Consolidated Water Co. to supply water in Turks and Caicos

Consolidated Water Co. Ltd. has been notified by the Government of the Turks and Caicos Islands that the Company was the successful bidder for the privatization of the water utility on Grand Turk, Salt Cay, South Caicos, North Caicos and Middle Caicos. The Turks and Caicos Islands, which are a British Overseas Territory, are located 550 miles southeast of Miami, just below the Bahamas chain, and just to the east of Cuba and the island of Hispaniola...

GEORGE TOWN, Grand Cayman, Cayman Islands, July 14, 2008 -- Consolidated Water Co. Ltd. announced that it has been notified by the Government of the Turks and Caicos Islands that the Company was the successful bidder for the privatization of the water utility on Grand Turk, Salt Cay, South Caicos, North Caicos and Middle Caicos.

"We are delighted to announce our selection as the successful bidder in the privatization of the retail water operations on five of the seven islands of the Turks & Caicos," commented Rick McTaggart, Chief Executive Officer of Consolidated Water Co. Ltd. "We look forward to working with the Government in the execution of a final contract and to a long-term relationship as the provider of quality potable water to the residents and businesses on these islands. Our entry into the Turks and Caicos Islands will expand to six the number of countries in which Consolidated Water is producing potable water from seawater using reverse osmosis technology."

"To any developing country in the world, a water and sewerage policy is critical for ensuring protection and security of its water sources, its water independence, its water management and the way forward for sustaining and ensuring the safety of its water resources," stated The Honorable Jeffrey Hall, Minister of Housing, Agriculture, Works and Telecommunications for the Government of the Turks and Caicos Islands. "I am therefore pleased that a company with the reputation such as Consolidated Water has been selected as the preferred Shareholding Company for our privatization initiative on five of our islands in the Turks and Caicos Islands."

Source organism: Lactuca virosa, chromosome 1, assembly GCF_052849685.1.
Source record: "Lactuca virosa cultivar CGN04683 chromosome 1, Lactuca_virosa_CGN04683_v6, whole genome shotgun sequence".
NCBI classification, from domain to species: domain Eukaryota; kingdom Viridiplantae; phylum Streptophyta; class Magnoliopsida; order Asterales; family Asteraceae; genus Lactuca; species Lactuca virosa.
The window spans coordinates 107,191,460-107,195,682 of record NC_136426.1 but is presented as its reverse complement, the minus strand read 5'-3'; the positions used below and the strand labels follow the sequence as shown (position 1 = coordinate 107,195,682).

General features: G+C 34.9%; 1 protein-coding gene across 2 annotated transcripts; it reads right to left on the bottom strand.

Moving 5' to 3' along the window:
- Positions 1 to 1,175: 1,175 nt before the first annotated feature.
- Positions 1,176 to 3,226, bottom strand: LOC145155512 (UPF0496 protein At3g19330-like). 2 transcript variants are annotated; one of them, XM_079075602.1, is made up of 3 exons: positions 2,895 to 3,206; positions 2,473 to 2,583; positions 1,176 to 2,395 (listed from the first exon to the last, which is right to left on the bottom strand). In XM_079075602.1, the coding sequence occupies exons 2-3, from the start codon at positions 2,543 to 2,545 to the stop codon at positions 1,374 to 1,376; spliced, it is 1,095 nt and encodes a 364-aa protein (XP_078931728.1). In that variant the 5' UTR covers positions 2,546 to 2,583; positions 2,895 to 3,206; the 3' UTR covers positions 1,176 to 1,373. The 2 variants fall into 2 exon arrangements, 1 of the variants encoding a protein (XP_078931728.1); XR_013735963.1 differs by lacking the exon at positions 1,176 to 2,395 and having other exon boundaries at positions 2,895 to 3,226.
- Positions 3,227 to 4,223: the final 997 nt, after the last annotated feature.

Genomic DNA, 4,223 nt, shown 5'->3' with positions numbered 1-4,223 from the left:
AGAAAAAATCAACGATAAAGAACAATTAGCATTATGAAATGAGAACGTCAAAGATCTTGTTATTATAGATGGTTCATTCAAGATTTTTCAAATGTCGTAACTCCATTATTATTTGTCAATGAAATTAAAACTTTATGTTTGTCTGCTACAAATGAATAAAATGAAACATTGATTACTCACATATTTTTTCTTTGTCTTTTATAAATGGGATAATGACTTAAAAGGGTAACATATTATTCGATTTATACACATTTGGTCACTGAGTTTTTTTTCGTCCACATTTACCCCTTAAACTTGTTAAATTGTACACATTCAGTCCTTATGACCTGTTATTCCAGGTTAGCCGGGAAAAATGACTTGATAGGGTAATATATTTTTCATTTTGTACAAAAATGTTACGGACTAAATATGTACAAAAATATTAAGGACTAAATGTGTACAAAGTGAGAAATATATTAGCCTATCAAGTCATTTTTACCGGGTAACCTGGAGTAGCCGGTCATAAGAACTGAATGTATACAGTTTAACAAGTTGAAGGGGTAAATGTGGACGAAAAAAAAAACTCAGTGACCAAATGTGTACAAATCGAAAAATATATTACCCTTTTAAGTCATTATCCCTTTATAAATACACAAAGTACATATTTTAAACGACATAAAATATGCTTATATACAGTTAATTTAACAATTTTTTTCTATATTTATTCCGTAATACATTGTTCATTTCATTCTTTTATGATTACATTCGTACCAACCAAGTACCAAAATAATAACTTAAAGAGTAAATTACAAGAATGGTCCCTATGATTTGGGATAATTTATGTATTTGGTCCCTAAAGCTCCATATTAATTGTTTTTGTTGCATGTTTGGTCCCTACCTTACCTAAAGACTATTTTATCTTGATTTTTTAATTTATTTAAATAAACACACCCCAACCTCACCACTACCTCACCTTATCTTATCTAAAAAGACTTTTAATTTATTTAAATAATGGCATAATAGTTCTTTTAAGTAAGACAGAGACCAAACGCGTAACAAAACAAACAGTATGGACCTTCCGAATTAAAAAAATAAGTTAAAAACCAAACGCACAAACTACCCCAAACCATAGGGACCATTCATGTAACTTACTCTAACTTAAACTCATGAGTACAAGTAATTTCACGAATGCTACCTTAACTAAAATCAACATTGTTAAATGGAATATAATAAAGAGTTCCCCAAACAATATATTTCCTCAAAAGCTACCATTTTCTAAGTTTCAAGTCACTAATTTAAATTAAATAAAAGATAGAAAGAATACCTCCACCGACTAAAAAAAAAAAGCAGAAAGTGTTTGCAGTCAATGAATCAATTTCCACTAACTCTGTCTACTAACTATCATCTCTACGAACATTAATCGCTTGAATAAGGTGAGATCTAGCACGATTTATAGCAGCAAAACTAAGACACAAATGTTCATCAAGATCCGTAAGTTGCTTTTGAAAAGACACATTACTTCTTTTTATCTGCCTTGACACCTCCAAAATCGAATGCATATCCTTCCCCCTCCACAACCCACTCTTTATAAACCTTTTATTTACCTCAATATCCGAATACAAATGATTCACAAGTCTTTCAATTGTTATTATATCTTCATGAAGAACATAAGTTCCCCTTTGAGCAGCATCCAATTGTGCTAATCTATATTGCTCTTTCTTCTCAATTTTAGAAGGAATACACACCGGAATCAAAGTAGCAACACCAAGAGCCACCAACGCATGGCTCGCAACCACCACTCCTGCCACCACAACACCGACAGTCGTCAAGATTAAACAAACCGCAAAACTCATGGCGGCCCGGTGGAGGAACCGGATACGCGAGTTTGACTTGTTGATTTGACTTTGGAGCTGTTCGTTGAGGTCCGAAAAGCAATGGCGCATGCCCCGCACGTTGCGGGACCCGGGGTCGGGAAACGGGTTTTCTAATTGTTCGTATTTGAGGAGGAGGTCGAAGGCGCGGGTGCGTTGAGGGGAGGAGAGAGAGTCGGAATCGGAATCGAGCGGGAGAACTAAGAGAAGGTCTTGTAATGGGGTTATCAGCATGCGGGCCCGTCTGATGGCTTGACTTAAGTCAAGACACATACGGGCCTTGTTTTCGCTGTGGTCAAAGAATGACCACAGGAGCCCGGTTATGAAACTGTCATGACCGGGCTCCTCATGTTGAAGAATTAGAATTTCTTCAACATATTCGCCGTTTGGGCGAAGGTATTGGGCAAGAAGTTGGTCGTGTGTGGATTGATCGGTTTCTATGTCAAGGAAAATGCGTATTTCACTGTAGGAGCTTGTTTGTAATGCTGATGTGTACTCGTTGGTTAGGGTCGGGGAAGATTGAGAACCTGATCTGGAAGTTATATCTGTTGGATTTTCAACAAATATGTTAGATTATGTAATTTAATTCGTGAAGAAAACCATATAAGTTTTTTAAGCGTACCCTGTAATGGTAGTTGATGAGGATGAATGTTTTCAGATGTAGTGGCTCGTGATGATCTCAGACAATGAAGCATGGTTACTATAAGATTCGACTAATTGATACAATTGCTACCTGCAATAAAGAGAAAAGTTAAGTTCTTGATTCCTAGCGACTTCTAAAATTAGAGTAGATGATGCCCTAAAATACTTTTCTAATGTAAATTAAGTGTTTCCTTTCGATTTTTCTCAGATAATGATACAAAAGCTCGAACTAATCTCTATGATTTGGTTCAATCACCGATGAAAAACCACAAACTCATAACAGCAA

The Turks and Caicos Islands, which are a British Overseas Territory, are located 550 miles southeast of Miami, just below the Bahamas chain, and just to the east of Cuba and the island of Hispaniola. The islands are home to approximately 30,000 people and welcome more than 200,000 tourists annually. The economy of the Turks and Caicos Islands relies on the tourism industry, real estate development and the exportation of seafood. The U.S. Dollar is the official currency of the Turks and Caicos.

As the successful bidder in the privatization process, Consolidated Water Co. Ltd. will become responsible for producing potable (i.e., drinking) water from seawater, distributing it to residential and commercial customers via pipeline, billing and collections on Grand Turk, Salt Cay and South Caicos. Current water sales on these three islands is estimated to be less than 500,000 U.S. gallons per day (U.S.gpd), but demand is expected to surpass 500,000 U.S.gpd within the next few years as additional production capacity is installed and pipelines are extended.

In accordance with its bid, Consolidated Water will also have the right to establish retail water operations on North and Middle Caicos islands. These islands are sparsely populated at the present time, but they are considered to have significant development potential. Water for two other developed islands within the group, Providenciales and West Caicos, will continue to be provided by other parties. Under the terms of its bid, Consolidated Water's rights are perpetually renewing, subject to a quality and compliance review by the Government every five years. Finalization of a contract is dependent upon the ability of Consolidated Water and the Government of the Turks and Caicos Islands to reach a mutually acceptable agreement.

Consolidated Water Co. Ltd. develops and operates seawater desalination plants and water distribution systems in areas of the world where naturally occurring supplies of potable water are scarce or nonexistent.

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